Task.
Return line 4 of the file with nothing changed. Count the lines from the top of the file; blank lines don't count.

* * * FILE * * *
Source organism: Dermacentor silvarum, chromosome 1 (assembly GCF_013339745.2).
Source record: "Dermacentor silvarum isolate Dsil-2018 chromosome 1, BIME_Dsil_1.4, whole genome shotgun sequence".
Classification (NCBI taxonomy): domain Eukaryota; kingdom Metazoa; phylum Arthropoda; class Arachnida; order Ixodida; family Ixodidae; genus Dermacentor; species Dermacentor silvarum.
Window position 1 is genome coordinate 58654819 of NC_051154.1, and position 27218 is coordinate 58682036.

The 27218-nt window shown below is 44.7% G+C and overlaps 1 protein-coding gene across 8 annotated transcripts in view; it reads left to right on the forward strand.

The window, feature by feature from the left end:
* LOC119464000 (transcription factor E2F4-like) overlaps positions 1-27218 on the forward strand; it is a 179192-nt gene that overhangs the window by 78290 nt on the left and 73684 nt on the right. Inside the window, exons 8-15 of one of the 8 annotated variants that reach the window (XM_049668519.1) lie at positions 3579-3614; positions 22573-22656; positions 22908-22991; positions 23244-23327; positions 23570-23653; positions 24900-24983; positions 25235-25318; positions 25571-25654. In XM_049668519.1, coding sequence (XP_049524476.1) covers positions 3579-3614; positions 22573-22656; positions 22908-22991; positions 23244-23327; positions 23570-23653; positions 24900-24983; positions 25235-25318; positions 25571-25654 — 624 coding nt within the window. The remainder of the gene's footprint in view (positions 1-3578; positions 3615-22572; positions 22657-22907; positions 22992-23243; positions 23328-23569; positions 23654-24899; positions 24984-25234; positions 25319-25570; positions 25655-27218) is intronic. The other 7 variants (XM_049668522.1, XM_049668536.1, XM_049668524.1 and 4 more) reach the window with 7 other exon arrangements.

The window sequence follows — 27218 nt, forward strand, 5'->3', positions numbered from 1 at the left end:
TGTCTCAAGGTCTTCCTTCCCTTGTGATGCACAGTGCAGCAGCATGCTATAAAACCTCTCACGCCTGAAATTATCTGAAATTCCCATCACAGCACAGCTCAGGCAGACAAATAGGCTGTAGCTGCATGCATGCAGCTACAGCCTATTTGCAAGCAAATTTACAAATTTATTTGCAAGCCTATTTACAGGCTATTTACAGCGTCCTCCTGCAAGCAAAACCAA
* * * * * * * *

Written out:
Window position 1 is genome coordinate 58654819 of NC_051154.1, and position 27218 is coordinate 58682036.